In August 2011, Matt Van Buren took the reins as CBRE’s tristate president, a position held until then by Mr. Van Buren’s friend and mentor Mitch Rudin. Since then, the brokerage veteran’s responsibilities have expanded to include operations across Long Island, Connecticut, Upstate New York, Northern New Jersey and, of course, the five boroughs of New York City. The Commercial Observer caught up with Mr. Van Buren four months after his one-year anniversary to discuss the goals he has accomplished, what lies ahead for CBRE and his predictions on Manhattan’s most formidable market, Midtown.
The Commercial Observer: You accepted the role as CBRE’s tristate president a little more than a year ago, correct?
Mr. Van Buren: Let’s call it 16 [months].
Can you give yourself a report card?
Financially it’s been a good time for our firm, and market-wise it’s also been a good time. When I walked into the job, I was very fortunate. This is a good job. This is a tremendous company, a great platform, and we have a lot of talent here in New York. So that was all in place.
And I’m happy to say that, during the first year or so—during my time in this position—those things have continued to produce results. Financially, we look strong. Operationally, we’re strong, and we’ve made some nice new additions to our operation here over the first year that I’ve been on the job.
What were some of the firm’s goals 16 months ago when you came in?
On the financial side it’s always clear, and we drive toward those goals constantly. Operationally, it’s a little more interesting. I had a couple of things in mind, having come up through the ranks, that I wanted to focus on, that we’ve made some progress on. One was [expanding] our marketing and research capability, which really does have an impact on our customer-facing activities—gaining new customers, servicing our customers well, doing deals to the next level.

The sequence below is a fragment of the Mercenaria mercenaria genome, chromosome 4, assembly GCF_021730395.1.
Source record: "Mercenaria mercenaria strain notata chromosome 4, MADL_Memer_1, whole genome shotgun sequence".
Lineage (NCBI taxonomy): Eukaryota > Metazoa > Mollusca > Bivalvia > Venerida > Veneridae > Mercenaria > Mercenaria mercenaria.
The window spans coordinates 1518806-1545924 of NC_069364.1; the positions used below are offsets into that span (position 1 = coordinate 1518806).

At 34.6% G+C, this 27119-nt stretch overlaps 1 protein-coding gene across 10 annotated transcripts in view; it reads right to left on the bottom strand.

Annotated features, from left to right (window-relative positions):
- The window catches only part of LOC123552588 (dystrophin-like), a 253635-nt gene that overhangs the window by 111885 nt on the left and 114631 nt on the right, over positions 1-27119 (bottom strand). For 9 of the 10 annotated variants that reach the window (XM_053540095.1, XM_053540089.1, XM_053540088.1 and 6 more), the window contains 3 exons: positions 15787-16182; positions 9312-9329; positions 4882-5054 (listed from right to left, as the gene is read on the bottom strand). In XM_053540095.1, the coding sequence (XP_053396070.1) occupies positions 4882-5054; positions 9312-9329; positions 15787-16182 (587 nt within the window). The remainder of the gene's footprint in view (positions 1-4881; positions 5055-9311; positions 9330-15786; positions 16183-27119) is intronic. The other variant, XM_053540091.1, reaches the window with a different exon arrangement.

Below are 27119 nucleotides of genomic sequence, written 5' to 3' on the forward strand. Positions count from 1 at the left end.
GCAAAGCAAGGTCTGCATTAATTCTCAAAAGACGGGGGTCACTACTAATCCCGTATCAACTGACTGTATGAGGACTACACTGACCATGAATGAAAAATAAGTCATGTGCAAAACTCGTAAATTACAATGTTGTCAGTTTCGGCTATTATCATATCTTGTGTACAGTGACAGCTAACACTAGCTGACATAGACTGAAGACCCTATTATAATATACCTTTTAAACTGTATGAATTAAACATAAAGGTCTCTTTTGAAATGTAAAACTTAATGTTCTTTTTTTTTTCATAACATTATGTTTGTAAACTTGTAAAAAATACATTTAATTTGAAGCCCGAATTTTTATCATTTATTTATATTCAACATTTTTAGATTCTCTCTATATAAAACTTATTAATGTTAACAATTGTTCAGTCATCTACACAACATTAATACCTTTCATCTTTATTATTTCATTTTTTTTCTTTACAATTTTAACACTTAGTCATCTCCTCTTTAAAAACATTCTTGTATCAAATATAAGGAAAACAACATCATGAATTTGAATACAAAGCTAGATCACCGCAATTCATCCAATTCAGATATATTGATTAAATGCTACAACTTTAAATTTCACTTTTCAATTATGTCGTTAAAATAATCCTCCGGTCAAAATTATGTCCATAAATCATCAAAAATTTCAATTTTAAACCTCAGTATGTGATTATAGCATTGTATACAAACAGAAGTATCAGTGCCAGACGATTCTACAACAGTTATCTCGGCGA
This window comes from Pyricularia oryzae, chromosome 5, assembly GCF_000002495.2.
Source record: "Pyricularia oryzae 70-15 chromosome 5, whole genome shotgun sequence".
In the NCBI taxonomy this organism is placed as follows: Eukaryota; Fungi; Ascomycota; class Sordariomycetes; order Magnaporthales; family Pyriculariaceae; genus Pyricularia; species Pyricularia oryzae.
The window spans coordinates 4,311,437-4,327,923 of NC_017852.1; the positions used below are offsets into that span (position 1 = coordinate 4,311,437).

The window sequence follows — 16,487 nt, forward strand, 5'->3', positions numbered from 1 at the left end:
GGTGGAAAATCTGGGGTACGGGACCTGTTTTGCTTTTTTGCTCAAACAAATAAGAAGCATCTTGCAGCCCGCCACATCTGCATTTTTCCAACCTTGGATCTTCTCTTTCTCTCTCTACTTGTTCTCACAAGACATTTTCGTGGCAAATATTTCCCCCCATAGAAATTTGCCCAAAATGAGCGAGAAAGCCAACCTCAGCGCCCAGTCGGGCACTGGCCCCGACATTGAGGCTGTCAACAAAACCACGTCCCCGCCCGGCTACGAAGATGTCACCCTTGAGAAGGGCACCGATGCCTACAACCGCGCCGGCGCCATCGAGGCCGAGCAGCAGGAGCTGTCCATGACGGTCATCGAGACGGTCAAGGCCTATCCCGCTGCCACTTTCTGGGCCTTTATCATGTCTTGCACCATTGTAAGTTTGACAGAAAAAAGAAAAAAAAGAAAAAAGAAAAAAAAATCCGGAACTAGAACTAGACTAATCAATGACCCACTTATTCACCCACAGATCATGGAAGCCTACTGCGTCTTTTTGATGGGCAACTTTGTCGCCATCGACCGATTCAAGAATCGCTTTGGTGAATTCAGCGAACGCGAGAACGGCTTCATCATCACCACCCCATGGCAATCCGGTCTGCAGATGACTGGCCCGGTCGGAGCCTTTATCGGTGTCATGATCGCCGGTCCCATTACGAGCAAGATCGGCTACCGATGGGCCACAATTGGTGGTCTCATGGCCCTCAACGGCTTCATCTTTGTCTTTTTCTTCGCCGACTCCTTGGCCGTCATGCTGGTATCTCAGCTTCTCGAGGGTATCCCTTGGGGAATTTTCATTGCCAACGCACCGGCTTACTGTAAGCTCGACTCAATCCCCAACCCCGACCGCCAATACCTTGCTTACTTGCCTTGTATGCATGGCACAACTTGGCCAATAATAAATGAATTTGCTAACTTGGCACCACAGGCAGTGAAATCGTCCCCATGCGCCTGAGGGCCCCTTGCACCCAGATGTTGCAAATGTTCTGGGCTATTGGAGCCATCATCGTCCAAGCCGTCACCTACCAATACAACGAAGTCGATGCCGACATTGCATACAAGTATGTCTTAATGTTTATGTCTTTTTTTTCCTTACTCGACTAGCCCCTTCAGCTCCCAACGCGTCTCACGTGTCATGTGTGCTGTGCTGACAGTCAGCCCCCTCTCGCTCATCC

I think most people in the industry would say CB has a research and marketing capability that’s in many ways the envy of the industry. But we still felt there was room to grow, so we made very significant investments both in growing those two parts of our organization and in further integrating them. So we’ve added some new staff.
Was that something on your mind 16 months ago?
Yes, I thought it was a real opportunity. It was a very good part of the business that I thought we could benefit from disproportionately by making better. So we did this with purpose.
Have you put a premium on specialization, as many brokerage firms have?
The sophistication, both from a financial perspective and an overall perspective of our clients, is absolutely rising. They are smarter and better informed, and they are often professionals on their way up. As an example, the way that an accounting firm versus a law firm versus an advertising agency makes their money actually becomes a part of how they think about how they occupy space, and how expensive it is, and how operationally it works. And to be specialized as a services provider is absolutely an advantage.
We’ve had pockets of specialization within our brokerage operation that [were] traditionally largely self-selected by the broker, though encouraged by the company, and now we’re much more focused and purposeful with that. We actually have business plans for our young professionals—where they’re going to specialize, be it a vertical industry or a specific geography, or even on a specific type of assets: small building versus larger
A specialization—a niche, if you will—is not your only business, but it does become your calling card, and that’s valuable.